The workshop touched on other key issues, such as the role of local authorities as exemplars for the wider community, the importance of elected members in demonstrating a balanced and informed approach to health and safety issues, and practical ways for chief executives and senior managers to demonstrate effective leadership.  

When the delegates were asked to identify those issues that mattered most to them, some common themes emerged, such as the importance of health and safety in procurement and partnership working, competence in knowing and acting on the right standards, and ensuring that strategic decision makers recognise the importance of real health and safety.

Working together

The LGE and WLGA have seized the opportunity to work with HSE and develop a strategy delivery framework for councils across England and Wales. This is being progressed through a working group set up by the LGE National Health and Safety Practitioners Panel.

The framework will be sufficiently flexible to incorporate priorities and enable initiatives at a national, regional and individual local authority level. It is expected to comprise a high-level vision and statement of principles from local government and HSE. This is supplemented by an annual strategy theme, beginning with ‘effective leadership’.

National initiatives are planned under the current theme but individual LAs or regional groups can focus on those priorities that particularly matter to them and on developing local initiatives to meet those needs.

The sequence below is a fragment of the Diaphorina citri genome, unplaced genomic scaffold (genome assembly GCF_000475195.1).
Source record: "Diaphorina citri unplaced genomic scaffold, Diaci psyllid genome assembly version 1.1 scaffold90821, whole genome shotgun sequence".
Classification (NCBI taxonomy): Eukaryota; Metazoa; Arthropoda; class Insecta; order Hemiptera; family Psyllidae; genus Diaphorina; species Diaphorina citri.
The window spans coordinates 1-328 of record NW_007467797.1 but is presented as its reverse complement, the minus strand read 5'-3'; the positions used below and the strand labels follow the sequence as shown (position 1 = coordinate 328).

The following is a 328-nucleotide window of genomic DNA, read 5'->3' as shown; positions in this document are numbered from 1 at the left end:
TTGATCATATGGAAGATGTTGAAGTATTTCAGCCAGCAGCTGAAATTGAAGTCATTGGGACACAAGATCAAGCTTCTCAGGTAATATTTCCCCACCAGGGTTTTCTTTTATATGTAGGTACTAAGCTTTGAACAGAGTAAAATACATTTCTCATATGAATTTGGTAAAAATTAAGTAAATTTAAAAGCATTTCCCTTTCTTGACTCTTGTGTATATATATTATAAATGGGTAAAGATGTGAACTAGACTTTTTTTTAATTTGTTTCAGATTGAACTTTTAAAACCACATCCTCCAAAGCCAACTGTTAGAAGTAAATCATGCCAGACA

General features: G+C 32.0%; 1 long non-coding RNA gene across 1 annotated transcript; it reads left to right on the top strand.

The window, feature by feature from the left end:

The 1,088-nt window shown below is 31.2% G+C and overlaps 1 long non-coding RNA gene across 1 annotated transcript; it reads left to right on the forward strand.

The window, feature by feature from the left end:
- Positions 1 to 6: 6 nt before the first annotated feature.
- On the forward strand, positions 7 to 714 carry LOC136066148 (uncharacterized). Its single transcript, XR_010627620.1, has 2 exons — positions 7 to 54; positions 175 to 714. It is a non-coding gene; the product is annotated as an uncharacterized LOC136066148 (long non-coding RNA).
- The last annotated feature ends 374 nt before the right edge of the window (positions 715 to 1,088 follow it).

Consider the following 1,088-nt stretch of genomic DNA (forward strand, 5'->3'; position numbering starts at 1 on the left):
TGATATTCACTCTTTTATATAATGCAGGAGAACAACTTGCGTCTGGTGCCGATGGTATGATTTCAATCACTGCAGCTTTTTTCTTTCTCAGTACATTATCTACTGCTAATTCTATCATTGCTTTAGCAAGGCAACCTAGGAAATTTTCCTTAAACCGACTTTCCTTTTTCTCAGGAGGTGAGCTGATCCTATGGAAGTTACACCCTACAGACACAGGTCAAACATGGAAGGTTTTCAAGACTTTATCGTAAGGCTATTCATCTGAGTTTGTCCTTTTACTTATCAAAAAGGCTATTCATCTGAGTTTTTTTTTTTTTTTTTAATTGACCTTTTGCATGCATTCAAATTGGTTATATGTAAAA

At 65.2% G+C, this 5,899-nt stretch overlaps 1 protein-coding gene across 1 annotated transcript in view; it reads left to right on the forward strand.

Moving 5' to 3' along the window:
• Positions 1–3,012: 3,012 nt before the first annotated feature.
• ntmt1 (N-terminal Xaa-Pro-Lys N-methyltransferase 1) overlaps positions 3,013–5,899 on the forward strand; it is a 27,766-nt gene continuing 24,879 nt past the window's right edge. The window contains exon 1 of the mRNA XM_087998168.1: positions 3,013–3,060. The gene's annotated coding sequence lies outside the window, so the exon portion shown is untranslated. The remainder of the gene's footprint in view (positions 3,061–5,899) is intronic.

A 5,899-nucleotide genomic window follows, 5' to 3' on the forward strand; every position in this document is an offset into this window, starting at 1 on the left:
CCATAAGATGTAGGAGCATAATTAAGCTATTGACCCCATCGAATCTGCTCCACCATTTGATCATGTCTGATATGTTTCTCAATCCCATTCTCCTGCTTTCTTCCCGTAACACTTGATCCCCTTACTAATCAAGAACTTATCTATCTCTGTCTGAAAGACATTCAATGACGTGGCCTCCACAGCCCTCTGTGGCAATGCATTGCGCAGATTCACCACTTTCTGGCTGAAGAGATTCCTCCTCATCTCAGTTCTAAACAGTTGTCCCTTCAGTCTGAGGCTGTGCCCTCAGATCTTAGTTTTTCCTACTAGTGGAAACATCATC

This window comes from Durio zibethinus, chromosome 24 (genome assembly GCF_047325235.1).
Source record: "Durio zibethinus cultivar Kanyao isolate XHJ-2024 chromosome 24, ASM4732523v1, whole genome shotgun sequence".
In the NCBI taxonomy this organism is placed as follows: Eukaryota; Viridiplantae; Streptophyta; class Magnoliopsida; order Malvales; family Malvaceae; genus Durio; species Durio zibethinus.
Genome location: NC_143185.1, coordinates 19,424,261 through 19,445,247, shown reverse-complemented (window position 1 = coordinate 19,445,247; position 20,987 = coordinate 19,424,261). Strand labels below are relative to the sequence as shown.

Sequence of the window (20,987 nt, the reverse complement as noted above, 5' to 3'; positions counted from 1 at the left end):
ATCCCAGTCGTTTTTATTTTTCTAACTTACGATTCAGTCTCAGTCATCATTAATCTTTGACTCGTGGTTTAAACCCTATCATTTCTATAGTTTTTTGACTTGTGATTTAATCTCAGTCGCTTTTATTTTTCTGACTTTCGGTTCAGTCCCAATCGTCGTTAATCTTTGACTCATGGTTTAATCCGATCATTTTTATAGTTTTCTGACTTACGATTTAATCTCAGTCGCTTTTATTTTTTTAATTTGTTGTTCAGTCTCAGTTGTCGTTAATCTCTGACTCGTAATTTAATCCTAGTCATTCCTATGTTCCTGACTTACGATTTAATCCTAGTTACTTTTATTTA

Sharing good practice and developing toolkits and case studies will be the keys to success for this strategy. So will self-evaluation, which will take into account a series of leading and lagging indicators, including accident and ill health data and implementation of policy initiatives. However, the aim is to go beyond those to try to capture best practice in embedding an effective risk management culture in local authorities.

Case study
A council was having problems with slips. Over a four year period 317 slip incidents had been recorded, 26 of which resulted in employees receiving a major injury or being off work for over three days. In an attempt to reduce the number of accidents in the kitchen and catering areas the council introduced various solutions over a
five-year period:
• Improved management of spillages and the cleaning regimes
• Enforcement of sensible shoe policy
• Improved housekeeping
• Effective training, supervision and induction
• Treatment of floor with a non-slip screed where repeated slip incidents occurred

But, despite these good control measures, slips were still happening and the impact of these accidents was far reaching. As well as the personal impact on employees from having an injury at work, the council found itself not only having to find staff to cover absences, but having to find money to cover the ever increasing personal injury claims submitted; in excess of £20,000 had been paid out just to settle five claims.